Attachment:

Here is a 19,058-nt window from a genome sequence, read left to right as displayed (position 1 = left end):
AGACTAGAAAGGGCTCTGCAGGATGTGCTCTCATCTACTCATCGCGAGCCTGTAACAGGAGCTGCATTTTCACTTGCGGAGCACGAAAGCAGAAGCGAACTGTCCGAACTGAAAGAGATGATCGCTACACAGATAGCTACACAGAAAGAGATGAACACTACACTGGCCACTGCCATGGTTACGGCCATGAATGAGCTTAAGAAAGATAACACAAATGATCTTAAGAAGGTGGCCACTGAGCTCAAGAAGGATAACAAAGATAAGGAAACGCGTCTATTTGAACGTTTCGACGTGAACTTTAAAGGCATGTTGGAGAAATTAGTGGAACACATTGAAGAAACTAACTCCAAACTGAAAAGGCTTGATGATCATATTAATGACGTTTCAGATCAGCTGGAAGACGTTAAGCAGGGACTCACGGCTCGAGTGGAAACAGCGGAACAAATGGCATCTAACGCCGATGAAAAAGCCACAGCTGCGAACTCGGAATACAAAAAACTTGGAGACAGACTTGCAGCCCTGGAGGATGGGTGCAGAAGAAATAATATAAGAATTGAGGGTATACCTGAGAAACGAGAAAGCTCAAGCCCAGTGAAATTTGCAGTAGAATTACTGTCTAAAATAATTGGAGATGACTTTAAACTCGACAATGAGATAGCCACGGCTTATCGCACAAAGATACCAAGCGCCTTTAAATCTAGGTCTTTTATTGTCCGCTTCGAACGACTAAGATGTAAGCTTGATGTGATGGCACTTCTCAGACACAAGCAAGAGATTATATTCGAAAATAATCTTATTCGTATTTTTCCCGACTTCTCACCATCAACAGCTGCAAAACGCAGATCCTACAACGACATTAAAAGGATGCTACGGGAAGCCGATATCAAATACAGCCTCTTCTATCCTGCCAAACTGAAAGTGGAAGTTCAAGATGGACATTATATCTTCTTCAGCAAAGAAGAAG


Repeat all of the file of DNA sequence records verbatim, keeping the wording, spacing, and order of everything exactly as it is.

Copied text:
Here is a 19,058-nt window from a genome sequence, read left to right as displayed (position 1 = left end):
AGACTAGAAAGGGCTCTGCAGGATGTGCTCTCATCTACTCATCGCGAGCCTGTAACAGGAGCTGCATTTTCACTTGCGGAGCACGAAAGCAGAAGCGAACTGTCCGAACTGAAAGAGATGATCGCTACACAGATAGCTACACAGAAAGAGATGAACACTACACTGGCCACTGCCATGGTTACGGCCATGAATGAGCTTAAGAAAGATAACACAAATGATCTTAAGAAGGTGGCCACTGAGCTCAAGAAGGATAACAAAGATAAGGAAACGCGTCTATTTGAACGTTTCGACGTGAACTTTAAAGGCATGTTGGAGAAATTAGTGGAACACATTGAAGAAACTAACTCCAAACTGAAAAGGCTTGATGATCATATTAATGACGTTTCAGATCAGCTGGAAGACGTTAAGCAGGGACTCACGGCTCGAGTGGAAACAGCGGAACAAATGGCATCTAACGCCGATGAAAAAGCCACAGCTGCGAACTCGGAATACAAAAAACTTGGAGACAGACTTGCAGCCCTGGAGGATGGGTGCAGAAGAAATAATATAAGAATTGAGGGTATACCTGAGAAACGAGAAAGCTCAAGCCCAGTGAAATTTGCAGTAGAATTACTGTCTAAAATAATTGGAGATGACTTTAAACTCGACAATGAGATAGCCACGGCTTATCGCACAAAGATACCAAGCGCCTTTAAATCTAGGTCTTTTATTGTCCGCTTCGAACGACTAAGATGTAAGCTTGATGTGATGGCACTTCTCAGACACAAGCAAGAGATTATATTCGAAAATAATCTTATTCGTATTTTTCCCGACTTCTCACCATCAACAGCTGCAAAACGCAGATCCTACAACGACATTAAAAGGATGCTACGGGAAGCCGATATCAAATACAGCCTCTTCTATCCTGCCAAACTGAAAGTGGAAGTTCAAGATGGACATTATATCTTCTTCAGCAAAGAAGAAG